Gambling – Any U.S. State can now offer legalized sports betting. All have taken different approaches and some are still considering their offers, however the NHL is definitely partnering in the roll out. This could be a potential cash cow as the NHL looks to get a slice of the revenue of people betting on it’s games.
TV Revenue Growth – the biggest jump in NHL revenue will be the renegotiation of the U.S. national television deal. The $200 million/year they got from NBC is a rounding error when compared to the NFL, MLB and the NBA. I am not suggesting that the NHL will get anywhere near those leagues deals, but they will get a substantial raise.
The league has continued to increase viewership with Game 7 of the Boston – Blues series at 9 million was the highest ever for a game. People who tend to watch and go to NHL games have a higher than average income, and sports tv contracts continue to rise. All of this points to good things for the NHL when their U.S. tv contract with NBC sports comes due.
Watch for ESPN and Fox get back in the fight, but I think a combination of NBCSports and ESPN will take home the rights.
Increased game day revenue – this means an increase in ticket costs. I always wonder how much they can keep on raising prices, but they do. NHL teams are always looking at ways to increase sales in-house whether that is from more luxury boxes, restaurants, or special game experiences such as behind the scenes tours.
For example, I once got to go on the ice after a preseason game and get a picture with a few Flames players. This cost extra to the price of the ticket!
Main Expenses of Each Team
The NHLs largest expense (and this should come as no surprise) is the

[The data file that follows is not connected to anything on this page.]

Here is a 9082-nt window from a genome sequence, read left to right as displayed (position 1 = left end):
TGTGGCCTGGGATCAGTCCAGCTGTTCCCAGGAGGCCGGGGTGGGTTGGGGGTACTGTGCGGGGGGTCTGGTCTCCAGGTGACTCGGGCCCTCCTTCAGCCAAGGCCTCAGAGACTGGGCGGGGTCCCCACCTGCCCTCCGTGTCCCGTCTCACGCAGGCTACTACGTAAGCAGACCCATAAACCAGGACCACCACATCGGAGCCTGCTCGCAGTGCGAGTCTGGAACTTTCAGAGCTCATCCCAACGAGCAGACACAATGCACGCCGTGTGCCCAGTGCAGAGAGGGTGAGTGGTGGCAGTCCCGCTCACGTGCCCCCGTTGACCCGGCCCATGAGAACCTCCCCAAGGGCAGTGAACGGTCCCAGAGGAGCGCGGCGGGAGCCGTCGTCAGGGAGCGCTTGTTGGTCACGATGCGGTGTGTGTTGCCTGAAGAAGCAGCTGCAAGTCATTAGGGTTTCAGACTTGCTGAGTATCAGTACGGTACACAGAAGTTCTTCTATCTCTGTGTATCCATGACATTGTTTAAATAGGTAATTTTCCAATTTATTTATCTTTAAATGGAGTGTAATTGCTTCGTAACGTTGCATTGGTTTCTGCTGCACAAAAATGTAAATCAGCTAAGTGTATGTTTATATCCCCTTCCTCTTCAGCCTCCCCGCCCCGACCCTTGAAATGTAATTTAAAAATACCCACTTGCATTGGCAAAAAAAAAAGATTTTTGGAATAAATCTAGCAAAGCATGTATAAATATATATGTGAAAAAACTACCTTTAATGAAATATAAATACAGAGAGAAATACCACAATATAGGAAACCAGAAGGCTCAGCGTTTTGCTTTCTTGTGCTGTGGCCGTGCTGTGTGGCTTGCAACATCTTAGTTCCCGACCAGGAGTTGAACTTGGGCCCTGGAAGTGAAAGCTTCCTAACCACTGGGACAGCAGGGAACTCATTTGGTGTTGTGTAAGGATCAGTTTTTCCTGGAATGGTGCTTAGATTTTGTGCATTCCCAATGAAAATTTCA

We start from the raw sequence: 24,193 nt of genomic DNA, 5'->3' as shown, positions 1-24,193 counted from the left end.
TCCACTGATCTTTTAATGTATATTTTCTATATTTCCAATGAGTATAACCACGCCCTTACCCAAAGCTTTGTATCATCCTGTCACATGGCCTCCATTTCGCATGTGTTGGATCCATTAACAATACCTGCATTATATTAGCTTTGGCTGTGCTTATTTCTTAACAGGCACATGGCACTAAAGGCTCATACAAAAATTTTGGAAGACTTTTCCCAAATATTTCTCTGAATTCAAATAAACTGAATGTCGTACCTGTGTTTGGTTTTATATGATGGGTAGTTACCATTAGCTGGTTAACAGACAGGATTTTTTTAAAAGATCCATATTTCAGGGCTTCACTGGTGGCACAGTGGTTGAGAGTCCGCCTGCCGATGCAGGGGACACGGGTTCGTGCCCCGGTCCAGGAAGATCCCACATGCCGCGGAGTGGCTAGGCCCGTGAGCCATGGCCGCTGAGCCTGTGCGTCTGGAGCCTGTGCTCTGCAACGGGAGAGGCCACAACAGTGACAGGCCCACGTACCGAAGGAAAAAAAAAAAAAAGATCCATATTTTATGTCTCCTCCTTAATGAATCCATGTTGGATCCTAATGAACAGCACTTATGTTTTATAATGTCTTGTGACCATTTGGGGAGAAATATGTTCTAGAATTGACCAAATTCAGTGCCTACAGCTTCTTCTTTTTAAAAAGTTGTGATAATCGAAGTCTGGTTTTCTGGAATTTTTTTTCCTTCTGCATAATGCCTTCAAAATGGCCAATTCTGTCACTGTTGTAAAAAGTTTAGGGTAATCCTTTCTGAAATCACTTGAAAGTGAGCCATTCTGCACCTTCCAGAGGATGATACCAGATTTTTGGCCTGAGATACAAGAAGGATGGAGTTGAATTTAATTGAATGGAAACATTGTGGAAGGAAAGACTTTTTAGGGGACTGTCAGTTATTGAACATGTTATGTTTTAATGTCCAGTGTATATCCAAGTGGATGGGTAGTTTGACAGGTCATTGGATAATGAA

An average NHL team is spending between $75 to $80 million a year on player’s salaries.
The rest of the money will go to the front-office staff, travel, local marketing, and building operations.
No one is quite sure how much money a team makes (or loses), but the setup with the players through the collective bargaining agreement is to split revenues 50/50.
This means that both players and owners share in the growth of the game.
The one thing I would wonder is what is counted as revenue. I am fairly certain that the owners have some revenue sources that are not counted towards the 50/50 split (like expansion fees).
How does this compare with other leagues?
The NHL yearly revenues of $5 billion dollars is a lot of money, there is no question about that.
However, this number does pale in comparison to the other major sports leagues in the U.S.
Here are the numbers from other sports:
The main difference between the leagues is revenue generated through television deals. The size of the television deals the other three leagues have negotiated dwarf the NHL deal in the United States.
The NHL is partially saved because it is able to negotiate a large television deal with the hockey crazed Canadian television market.
The NHL makes about $5 billion USD in revenue each year. They have significantly grown their revenues over the past 20 years.
Look to see the NHL to continue to increase the amount of revenue they accumulate as they look to renegotiate a US television deal within the next two years. This along with the continued growth of the sport in the U.S. look to be the biggest upsides for the NHL.